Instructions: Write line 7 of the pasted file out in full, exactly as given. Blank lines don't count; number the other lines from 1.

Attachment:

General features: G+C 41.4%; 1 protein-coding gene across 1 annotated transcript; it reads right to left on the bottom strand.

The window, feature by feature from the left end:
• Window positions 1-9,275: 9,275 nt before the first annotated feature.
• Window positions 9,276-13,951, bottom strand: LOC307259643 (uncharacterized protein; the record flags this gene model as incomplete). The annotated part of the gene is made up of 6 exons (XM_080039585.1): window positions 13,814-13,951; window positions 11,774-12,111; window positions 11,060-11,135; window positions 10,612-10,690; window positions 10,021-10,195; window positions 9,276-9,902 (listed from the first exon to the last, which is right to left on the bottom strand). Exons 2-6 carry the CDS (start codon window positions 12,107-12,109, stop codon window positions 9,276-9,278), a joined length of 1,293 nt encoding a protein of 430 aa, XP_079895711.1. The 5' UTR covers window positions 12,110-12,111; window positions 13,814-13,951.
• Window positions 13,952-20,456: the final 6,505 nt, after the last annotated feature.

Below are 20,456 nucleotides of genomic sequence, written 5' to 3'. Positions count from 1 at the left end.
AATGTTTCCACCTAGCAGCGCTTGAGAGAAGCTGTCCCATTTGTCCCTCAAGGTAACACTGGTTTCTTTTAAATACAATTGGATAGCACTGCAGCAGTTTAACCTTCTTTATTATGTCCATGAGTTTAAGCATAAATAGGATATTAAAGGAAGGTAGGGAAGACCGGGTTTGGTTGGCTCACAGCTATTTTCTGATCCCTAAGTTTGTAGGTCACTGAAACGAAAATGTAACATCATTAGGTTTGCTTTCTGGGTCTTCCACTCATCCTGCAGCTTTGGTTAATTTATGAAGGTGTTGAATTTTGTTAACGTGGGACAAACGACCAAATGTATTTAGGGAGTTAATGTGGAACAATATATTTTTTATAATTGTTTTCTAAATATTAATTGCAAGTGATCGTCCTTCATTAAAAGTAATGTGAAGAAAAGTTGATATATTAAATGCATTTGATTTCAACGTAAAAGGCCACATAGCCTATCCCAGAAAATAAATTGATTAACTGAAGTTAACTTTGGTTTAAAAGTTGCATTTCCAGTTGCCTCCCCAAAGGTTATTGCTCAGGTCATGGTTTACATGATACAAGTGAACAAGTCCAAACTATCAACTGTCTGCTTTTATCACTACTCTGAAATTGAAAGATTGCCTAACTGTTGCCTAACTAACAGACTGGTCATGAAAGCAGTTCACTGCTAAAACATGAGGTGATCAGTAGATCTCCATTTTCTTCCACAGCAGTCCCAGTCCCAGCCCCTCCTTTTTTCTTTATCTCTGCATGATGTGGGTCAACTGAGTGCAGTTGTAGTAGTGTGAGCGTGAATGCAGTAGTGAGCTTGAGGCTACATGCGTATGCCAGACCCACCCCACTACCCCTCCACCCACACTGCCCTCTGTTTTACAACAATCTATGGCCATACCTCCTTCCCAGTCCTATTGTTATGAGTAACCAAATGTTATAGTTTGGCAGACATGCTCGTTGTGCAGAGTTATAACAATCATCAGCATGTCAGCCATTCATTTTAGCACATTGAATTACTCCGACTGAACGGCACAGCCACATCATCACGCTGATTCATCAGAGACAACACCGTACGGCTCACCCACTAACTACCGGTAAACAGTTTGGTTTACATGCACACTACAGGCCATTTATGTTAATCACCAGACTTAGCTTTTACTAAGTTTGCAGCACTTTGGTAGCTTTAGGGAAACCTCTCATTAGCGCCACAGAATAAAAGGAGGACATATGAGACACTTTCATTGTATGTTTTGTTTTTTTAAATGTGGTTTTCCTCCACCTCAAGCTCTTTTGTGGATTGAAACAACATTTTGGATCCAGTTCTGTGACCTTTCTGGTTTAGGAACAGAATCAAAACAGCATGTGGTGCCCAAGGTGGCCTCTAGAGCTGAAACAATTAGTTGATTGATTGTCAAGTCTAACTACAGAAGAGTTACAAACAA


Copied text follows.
AATGTTTCCACCTAGCAGCGCTTGAGAGAAGCTGTCCCATTTGTCCCTCAAGGTAACACTGGTTTCTTTTAAATACAATTGGATAGCACTGCAGCAGTTTAACCTTCTTTATTATGTCCATGAGTTTAAGCATAAATAGGATATTAAAGGAAGGTAGGGAAGACCGGGTTTGGTTGGCTCACAGCTATTTTCTGATCCCTAAGTTTGTAGGTCACTGAAACGAAAATGTAACATCATTAGGTTTGCTTTCTGGGTCTTCCACTCATCCTGCAGCTTTGGTTAATTTATGAAGGTGTTGAATTTTGTTAACGTGGGACAAACGACCAAATGTATTTAGGGAGTTAATGTGGAACAATATATTTTTTATAATTGTTTTCTAAATATTAATTGCAAGTGATCGTCCTTCATTAAAAGTAATGTGAAGAAAAGTTGATATATTAAATGCATTTGATTTCAACGTAAAAGGCCACATAGCCTATCCCAGAAAATAAATTGATTAACTGAAGTTAACTTTGGTTTAAAAGTTGCATTTCCAGTTGCCTCCCCAAAGGTTATTGCTCAGGTCATGGTTTACATGATACAAGTGAACAAGTCCAAACTATCAACTGTCTGCTTTTATCACTACTCTGAAATTGAAAGATTGCCTAACTGTTGCCTAACTAACAGACTGGTCATGAAAGCAGTTCACTGCTAAAACATGAGGTGATCAGTAGATCTCCATTTTCTTCCACAGCAGTCCCAGTCCCAGCCCCTCCTTTTTTCTTTATCTCTGCATGATGTGGGTCAACTGAGTGCAGTTGTAGTAGTGTGAGCGTGAATGCAGTAGTGAGCTTGAGGCTACATGCGTATGCCAGACCCACCCCACTACCCCTCCACCCACACTGCCCTCTGTTTTACAACAATCTATGGCCATACCTCCTTCCCAGTCCTATTGTTATGAGTAACCAAATGTTATAGTTTGGCAGACATGCTCGTTGTGCAGAGTTATAACAATCATCAGCATGTCAGCCATTCATTTTAGCACATTGAATTACTCCGACTGAACGGCACAGCCACATCATCACGCTGATTCATCAGAGACAACACCGTACGGCTCACCCACTAACTACCGGTAAACAGTTTGGTTTACATGCACACTACAGGCCATTTATGTTAATCACCAGACTTAGCTTTTACTAAGTTTGCAGCACTTTGGTAGCTTTAGGGAAACCTCTCATTAGCGCCACAGAATAAAAGGAGGACATATGAGACACTTTCATTGTATGTTTTGTTTTTTTAAATGTGGTTTTCCTCCACCTCAAGCTCTTTTGTGGATTGAAACAACATTTTGGATCCAGTTCTGTGACCTTTCTGGTTTAGGAACAGAATCAAAACAGCATGTGGTGCCCAAGGTGGCCTCTAGAGCTGAAACAATTAGTTGATTGATTGTCAAGTCTAACTACAGAAGAGTTACAAACAA